Right now, Miami isn't playing defense like a championship-caliber club. The Heat are currently ranked 14th in defensive efficiency, as the blitz has looked less than formidable with Dwyane Wade and Ray Allen going through its motions at the speed of yoga.
The Heat are allowing a 51.6 effective field goal percentage, second worst in the NBA. Since the adoption of the 3-point line in 1979, no team has won a title after a season of ceding an effective field goal percentage of 50 percent or higher. Either the Heat fix this, or face overwhelming historical odds.
CP3 and Blake: The next step
Like Durant, Blake Griffin saw his production surge when a co-star went down with an injury (27.5 points, 4.4 assists in the period Paul missed). It would have been logical to assume that Paul is responsible for much of Griffin's output, but it now seems like Blake benefits from controlling his own offense. How do the Clippers proceed, given how domineering Paul can be with the ball?
The Clippers also happen to be very good, which is why the Griffin-Paul dynamic is of some consequence. Despite losing Paul for a month, Los Angeles boasts the second-best point differential out West. Look past the dunks and you might just see the primary challenger to OKC.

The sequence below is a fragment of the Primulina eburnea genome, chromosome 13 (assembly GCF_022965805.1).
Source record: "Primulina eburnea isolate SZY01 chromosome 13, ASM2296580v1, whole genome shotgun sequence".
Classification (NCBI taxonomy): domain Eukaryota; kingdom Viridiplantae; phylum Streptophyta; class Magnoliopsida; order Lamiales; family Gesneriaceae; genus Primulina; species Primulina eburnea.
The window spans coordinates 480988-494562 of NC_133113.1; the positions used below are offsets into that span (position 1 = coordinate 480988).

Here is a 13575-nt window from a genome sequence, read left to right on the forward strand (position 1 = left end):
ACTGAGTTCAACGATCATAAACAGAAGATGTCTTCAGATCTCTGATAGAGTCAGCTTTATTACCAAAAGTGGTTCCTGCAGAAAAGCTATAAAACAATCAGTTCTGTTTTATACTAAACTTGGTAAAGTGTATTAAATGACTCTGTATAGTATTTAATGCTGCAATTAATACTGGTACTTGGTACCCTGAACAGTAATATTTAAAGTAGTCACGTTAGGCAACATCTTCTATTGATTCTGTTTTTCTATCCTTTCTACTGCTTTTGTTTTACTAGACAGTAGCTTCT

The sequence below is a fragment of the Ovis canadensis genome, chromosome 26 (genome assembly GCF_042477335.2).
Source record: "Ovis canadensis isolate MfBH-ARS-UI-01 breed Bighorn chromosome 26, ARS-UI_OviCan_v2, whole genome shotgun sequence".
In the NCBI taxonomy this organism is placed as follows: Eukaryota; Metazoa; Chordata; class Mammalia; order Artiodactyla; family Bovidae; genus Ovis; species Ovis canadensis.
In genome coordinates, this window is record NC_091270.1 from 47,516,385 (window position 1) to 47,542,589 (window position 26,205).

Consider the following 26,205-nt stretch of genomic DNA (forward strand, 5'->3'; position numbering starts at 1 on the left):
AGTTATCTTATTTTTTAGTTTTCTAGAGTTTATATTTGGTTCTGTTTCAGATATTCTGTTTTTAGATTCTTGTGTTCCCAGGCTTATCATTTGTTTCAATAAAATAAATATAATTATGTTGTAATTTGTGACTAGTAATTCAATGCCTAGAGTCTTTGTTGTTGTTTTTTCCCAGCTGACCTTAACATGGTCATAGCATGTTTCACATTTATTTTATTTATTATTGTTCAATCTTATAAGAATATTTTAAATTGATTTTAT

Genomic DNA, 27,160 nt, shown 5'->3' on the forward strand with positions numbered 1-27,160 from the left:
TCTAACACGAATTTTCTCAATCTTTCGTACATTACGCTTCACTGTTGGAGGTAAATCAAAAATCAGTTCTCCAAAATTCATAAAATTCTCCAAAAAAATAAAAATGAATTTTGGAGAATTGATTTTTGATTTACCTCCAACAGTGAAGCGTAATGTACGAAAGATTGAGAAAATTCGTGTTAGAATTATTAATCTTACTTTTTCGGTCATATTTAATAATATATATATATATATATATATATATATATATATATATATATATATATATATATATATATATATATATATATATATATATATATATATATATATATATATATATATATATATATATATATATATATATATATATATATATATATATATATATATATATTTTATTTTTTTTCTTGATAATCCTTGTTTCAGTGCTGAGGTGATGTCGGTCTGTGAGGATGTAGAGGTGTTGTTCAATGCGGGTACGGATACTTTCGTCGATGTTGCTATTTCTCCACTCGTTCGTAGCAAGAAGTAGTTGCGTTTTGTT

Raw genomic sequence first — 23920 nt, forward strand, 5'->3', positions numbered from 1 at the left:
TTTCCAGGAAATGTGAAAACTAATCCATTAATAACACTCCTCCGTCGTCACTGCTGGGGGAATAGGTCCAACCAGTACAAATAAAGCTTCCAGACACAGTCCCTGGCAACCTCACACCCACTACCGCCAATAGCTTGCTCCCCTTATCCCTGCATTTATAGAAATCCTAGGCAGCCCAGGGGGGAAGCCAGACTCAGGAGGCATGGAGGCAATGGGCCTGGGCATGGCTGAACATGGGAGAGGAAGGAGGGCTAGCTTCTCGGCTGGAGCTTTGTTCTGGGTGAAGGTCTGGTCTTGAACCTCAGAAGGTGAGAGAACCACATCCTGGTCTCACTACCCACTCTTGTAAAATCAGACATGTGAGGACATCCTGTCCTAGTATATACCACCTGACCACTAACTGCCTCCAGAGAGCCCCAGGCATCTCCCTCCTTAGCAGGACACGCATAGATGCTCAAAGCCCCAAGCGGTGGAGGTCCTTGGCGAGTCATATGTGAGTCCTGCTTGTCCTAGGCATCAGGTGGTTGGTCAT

Can Dwight Howard and the Rockets be taken seriously?
He's not quite his old, dominant self, but Howard and the Rockets are in third place out West. Thanks to the defense Howard provides, this flawed defensive roster is among the top 10 on that end. It's difficult to take Howard seriously in most contexts, but he's helping Houston just enough to make it fearsome.
The Rockets stand out with their extreme preference toward 3-pointers and equally extreme avoidance of midrange shots. That style gives the Rockets a discordant feel, as though the whole isn't greater than the sum of its parts. Despite awkward appearances, this style has powered Houston to a fifth-ranked offense. The Rockets don't look like a traditional title contender, but if they keep winning at this rate, they'll have to be considered one.
Do the Pacers have enough offense?
Indiana boasts a historically great defense, but its offense has slipped to 19th. Paul George was heralded as a sudden offensive superstar, but 2014 has not been kind to his game. In the new year, George is shooting 39.3 percent from the field. On balance, he's still a great two-player, having a career year. It's just that so much of what seemed like a "leap" was really a run of early-season luck on difficult jump shots. Asking him to carry an offense is asking too much.
"Defense wins championships" isn't just an empty aphorism, but the Pacers' offense does leave them vulnerable in a playoff series. If a team can generate points in transition (presumably off Indiana turnovers), it will be hard for the Pacers to keep pace. Can Indiana fix this O in the coming months?
Carmelo Anthony's battle against the Knicks' malaise